1432 The human heart is heavy and hardened. God must give man a new heart. Conversion is first of all a work of the grace of God who makes our hearts return to him: "Restore us to thyself, O LORD, that we may be restored!" God gives us the strength to begin anew. It is in discovering the greatness of God's love that our heart is shaken by the horror and weight of sin and begins to fear offending God by sin and being separated from him. the human heart is converted by looking upon him whom our sins have pierced:
Let us fix our eyes on Christ's blood and understand how precious it is to his Father, for, poured out for our salvation it has brought to the whole world the grace of repentance.
1433 Since Easter, the Holy Spirit has proved "the world wrong about sin," i.e., proved that the world has not believed in him whom the Father has sent. But this same Spirit who brings sin to light is also the Consoler who gives the human heart grace for repentance and conversion.
Every Wednesday is Dedicated to St. Joseph
The Italian culture has always had a close association with St. Joseph perhaps you could make Wednesdays centered around Jesus’s Papa. Plan an Italian dinner of pizza or spaghetti after attending Mass as most parishes have a Wednesday evening Mass. You could even do carry out to help restaurants. If you are adventurous, you could do the Universal Man Plan: St. Joseph style. Make the evening a family night perhaps it could be a game night. Whatever you do make the day special.
Why is St. Joseph the “Terror of Demons”?
Though we know little about St. Joseph from the Gospels, what we read there demonstrates that his righteous character and behavior served as a defense for his beloved wife and foster Son. The Holy Family was a little city under perpetual siege by the Devil. But Joseph was chosen by God to guard the city walls.
When he first learned that Mary was carrying a Child who was not his own, he naturally concluded that she had committed adultery. But so great was his love for Mary and even for her unborn Child that his primary intention was to protect them. Rather than publicly exposing the situation—which would have led to terrible consequences for both mother and Child—he “resolved to send her away quietly” (see Mt 1:18—19).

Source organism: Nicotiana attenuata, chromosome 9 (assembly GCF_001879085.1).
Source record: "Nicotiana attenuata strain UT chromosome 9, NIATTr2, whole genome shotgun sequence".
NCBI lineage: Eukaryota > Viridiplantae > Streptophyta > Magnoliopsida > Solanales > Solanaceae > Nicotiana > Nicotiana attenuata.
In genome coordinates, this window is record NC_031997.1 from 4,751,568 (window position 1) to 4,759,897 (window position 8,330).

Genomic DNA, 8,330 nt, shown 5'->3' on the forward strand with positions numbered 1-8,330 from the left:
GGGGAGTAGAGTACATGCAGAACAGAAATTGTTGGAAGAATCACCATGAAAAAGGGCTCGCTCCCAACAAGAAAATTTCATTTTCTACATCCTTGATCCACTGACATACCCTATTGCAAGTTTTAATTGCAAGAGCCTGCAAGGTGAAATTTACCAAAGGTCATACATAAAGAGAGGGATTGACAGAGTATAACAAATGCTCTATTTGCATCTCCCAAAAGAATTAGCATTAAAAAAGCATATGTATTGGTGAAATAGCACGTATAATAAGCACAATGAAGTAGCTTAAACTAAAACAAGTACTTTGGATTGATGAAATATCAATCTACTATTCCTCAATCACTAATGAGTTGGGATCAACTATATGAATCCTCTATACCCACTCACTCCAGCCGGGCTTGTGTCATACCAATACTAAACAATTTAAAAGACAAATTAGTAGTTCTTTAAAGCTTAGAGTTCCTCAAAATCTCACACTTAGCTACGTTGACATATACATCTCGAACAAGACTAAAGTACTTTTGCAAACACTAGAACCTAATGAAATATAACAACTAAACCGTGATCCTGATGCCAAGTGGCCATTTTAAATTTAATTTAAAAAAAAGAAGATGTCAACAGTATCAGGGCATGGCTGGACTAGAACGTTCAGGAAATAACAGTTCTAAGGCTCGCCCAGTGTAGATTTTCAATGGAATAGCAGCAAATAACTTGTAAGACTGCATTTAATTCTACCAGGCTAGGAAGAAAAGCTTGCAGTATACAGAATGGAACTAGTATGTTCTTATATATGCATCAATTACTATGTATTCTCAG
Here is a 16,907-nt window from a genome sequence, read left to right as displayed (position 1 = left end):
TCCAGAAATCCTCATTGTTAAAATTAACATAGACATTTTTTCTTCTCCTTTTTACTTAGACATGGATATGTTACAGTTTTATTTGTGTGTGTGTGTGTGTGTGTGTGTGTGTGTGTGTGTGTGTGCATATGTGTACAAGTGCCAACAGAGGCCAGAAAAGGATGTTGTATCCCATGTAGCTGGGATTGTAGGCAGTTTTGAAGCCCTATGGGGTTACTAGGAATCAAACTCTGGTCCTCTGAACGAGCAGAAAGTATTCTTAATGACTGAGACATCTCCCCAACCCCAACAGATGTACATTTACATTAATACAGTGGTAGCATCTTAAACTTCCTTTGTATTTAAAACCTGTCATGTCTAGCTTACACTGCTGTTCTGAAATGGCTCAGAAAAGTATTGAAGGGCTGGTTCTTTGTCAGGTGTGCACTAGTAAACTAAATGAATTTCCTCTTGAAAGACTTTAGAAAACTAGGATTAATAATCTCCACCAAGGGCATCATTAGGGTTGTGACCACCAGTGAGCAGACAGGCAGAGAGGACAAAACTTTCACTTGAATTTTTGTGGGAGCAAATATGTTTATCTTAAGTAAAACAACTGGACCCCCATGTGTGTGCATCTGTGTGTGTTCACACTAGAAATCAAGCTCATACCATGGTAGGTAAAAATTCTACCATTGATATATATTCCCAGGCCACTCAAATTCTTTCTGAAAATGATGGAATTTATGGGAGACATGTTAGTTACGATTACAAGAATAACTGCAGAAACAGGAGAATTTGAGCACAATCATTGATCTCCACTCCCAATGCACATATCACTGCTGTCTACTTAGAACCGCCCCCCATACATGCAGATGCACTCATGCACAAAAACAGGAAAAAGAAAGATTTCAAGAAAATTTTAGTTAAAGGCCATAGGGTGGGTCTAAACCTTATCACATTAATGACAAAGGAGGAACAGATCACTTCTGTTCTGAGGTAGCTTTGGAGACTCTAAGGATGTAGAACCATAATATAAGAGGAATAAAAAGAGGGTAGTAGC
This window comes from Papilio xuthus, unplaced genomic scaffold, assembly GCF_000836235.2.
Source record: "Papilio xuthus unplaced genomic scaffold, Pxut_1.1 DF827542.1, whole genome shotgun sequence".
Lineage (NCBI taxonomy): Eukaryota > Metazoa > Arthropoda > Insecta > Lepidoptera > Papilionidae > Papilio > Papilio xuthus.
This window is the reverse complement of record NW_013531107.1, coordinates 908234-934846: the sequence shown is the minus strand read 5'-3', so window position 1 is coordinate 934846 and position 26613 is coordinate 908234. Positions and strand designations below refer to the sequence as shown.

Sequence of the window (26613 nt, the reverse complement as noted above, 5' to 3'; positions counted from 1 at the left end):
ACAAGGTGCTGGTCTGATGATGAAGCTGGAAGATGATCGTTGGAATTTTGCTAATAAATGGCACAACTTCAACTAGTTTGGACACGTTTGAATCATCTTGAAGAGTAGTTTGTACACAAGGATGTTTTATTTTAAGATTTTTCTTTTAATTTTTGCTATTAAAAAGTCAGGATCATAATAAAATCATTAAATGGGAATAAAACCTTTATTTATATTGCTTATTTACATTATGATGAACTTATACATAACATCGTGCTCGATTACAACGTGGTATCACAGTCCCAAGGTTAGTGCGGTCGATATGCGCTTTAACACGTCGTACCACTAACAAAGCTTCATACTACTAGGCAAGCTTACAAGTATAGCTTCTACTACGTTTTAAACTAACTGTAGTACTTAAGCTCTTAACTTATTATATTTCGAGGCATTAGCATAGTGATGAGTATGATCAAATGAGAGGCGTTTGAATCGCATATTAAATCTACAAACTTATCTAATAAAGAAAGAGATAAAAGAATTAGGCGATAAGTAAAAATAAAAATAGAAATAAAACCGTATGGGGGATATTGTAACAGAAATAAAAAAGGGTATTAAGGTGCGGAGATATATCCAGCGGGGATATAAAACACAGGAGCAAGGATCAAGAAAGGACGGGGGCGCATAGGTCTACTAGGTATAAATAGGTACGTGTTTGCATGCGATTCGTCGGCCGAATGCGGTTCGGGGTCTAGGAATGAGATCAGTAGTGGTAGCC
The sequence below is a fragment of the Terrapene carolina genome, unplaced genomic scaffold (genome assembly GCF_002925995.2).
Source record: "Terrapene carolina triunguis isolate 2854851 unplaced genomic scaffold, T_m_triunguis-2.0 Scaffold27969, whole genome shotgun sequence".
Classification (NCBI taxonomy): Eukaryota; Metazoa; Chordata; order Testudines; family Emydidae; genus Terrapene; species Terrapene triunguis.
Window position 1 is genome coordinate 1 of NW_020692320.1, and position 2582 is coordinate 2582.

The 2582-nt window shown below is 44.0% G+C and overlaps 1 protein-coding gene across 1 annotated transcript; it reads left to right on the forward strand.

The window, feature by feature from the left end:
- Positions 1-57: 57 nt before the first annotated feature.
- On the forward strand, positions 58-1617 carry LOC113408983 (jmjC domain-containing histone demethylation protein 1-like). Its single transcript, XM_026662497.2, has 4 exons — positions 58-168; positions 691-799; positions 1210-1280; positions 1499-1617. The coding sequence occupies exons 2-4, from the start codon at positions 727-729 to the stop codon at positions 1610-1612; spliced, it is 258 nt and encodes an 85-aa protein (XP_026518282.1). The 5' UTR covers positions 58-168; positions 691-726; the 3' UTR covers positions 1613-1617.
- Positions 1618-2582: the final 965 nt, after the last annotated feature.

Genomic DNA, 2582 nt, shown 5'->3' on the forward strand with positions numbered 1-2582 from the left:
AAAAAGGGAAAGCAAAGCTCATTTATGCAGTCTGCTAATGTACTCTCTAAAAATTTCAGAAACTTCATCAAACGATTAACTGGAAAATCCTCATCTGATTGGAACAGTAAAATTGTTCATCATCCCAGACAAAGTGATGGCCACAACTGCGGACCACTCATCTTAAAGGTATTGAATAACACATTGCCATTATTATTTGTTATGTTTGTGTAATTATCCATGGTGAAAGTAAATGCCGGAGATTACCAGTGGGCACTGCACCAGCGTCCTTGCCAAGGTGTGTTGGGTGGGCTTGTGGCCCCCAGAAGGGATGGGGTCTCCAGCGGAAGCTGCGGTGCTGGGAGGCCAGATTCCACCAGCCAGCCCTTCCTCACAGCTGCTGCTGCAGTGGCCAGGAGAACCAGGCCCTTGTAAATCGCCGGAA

When the angel revealed to him the truth of the situation and told him not to fear to take her as his wife, his great faith in God prompted him to do that immediately (Mt 1:20—5). Though he knew that such obedience would come at a great cost, his impulse, again, was to protect Mary and the Babe.
Yet once more, when the angel warned him to take his little Family and flee to Egypt because Herod planned to kill the Child, he obeyed right away, in the middle of the night. With extraordinary courage he left for a foreign land without preparations, without telling their extended family, without a job or home waiting for them, and despite numerous dangers on the highways because of robbers and worse (see Mt 1:13—15). His compelling desire was to defend them, and that desire led him to choose Nazareth as their home when they returned, to avoid the possible wrath of Herod’s son in Judea (Mt 1:19—22).
Our last glimpse of Joseph comes when Jesus was twelve years old, and he and Mary couldn’t find Him in Jerusalem. When they did, after three days of separation, Mary’s words reveal Joseph’s heart as well as her own when she said to the Boy, “Behold, your father and I have been looking for you anxiously” (Lk 2:48).
I think we can conclude that whatever attacks the Devil may have attempted in the “hidden years” of the Holy Family at Nazareth, those attacks were unsuccessful in large part because of Joseph’s protection, who served as their divinely appointed defender.
After Joseph left this world for the next, he went on to take on the mantle of a defender, not just of the Holy Family, but of the extended family of Jesus and Mary—that is, the whole Church. He has in fact been declared “Patron of the Universal Church.” Many titles ascribed to him in the litany that bears his name remind us of this role: Guardian of Virgins, Pillar of Families, Patron of the Dying, Protector of Holy Church. But none among them is more fitting than the title that reveals his might as a spiritual warrior: Terror of Demons.
Joseph may well have been a man of few words; Sacred Scripture has recorded nothing from his lips. But this title suggests that when we call on him for rescue from our diabolical adversaries, he need not even speak to them: His very presence terrifies them and sends them fleeing. (More about Joseph’s role in the apostolic exhortation of Pope St. John Paul II Redemptoris Custos: On the Person and Mission of St. Joseph in the Life of Christ and of the Church.
With the war in the Gaza Strip let us ask Joseph who traveled with Mary and Jesus through this land in his flight to Egypt to have all the idols fall down and all be converted to the peace only Christ can give.
· Litany of the Most Precious Blood of Jesus
Schultz, Patricia. 1,000 Places to See Before You Die